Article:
I think they should try something like the college level. Just start on your own 35 or so.



I'm sorry you disagree.

The fact that Wojo is on the air for entertainment is irrelevant to the fact that I think it's a good idea. (In fact it's such a good idea I wished I'd claimed it as mine - but someone would have called me out on it. And I'd have to live with the shame).

Remember, it's not to start the game but rather to determine who gets the ball first in overtime. So therefore "...set yourself up for injury for something that has no outcome on the game" isn't close to accurate. It has everything to do with the outcome of the game because of the odds of winning are so stacked in favor of the first team to possess the ball. Who wants to play 60 minutes of football only to have the outcome decided (at least in part) by a coin toss? Would you rather have something random and mundane determine who gets the ball first, OR, the talent of the team itself?

I agree the XFL stuff is stupid and I don't like the college system at all.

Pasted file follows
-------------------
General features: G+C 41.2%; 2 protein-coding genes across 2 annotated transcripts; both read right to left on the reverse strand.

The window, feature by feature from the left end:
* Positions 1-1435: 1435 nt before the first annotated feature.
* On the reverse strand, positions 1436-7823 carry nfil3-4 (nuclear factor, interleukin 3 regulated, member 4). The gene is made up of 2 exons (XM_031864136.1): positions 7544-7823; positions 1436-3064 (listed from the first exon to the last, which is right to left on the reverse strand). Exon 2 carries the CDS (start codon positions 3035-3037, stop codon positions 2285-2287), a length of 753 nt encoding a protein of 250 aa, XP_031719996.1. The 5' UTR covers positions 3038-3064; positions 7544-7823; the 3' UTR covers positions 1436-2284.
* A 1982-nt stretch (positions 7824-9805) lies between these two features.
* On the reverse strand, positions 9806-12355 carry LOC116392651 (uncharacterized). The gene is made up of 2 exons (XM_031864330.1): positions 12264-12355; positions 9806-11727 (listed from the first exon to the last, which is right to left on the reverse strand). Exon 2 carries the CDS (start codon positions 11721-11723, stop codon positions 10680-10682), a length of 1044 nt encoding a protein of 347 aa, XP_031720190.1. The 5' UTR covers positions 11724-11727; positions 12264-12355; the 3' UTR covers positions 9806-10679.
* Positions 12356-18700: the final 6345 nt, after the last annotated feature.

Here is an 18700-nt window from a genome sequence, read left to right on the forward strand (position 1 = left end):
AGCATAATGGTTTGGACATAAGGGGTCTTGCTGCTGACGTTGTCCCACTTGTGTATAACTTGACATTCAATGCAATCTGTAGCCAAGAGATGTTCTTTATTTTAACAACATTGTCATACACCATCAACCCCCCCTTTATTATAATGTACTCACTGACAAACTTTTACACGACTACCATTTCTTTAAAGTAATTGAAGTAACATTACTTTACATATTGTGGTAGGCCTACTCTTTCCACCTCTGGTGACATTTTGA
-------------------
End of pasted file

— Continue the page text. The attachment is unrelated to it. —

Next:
May 10th, 2005, 8:06 am
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I'd rather each team have an equal chance of winning. If they made it to overtime, they are probably about they same talent level. I think the only thing wrong with the college system is that they are too close to the goal line.

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May 10th, 2005, 8:16 am
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bsand2053 wrote:
I'd rather each team have an equal chance of winning. If they made it to overtime, they are probably about they same talent level. I think the only thing wrong with the college system is that they are too close to the goal line.



In the Wojo system each team has an equal chance of winning.

Step by step:

1) Each team kicks off to the other one time.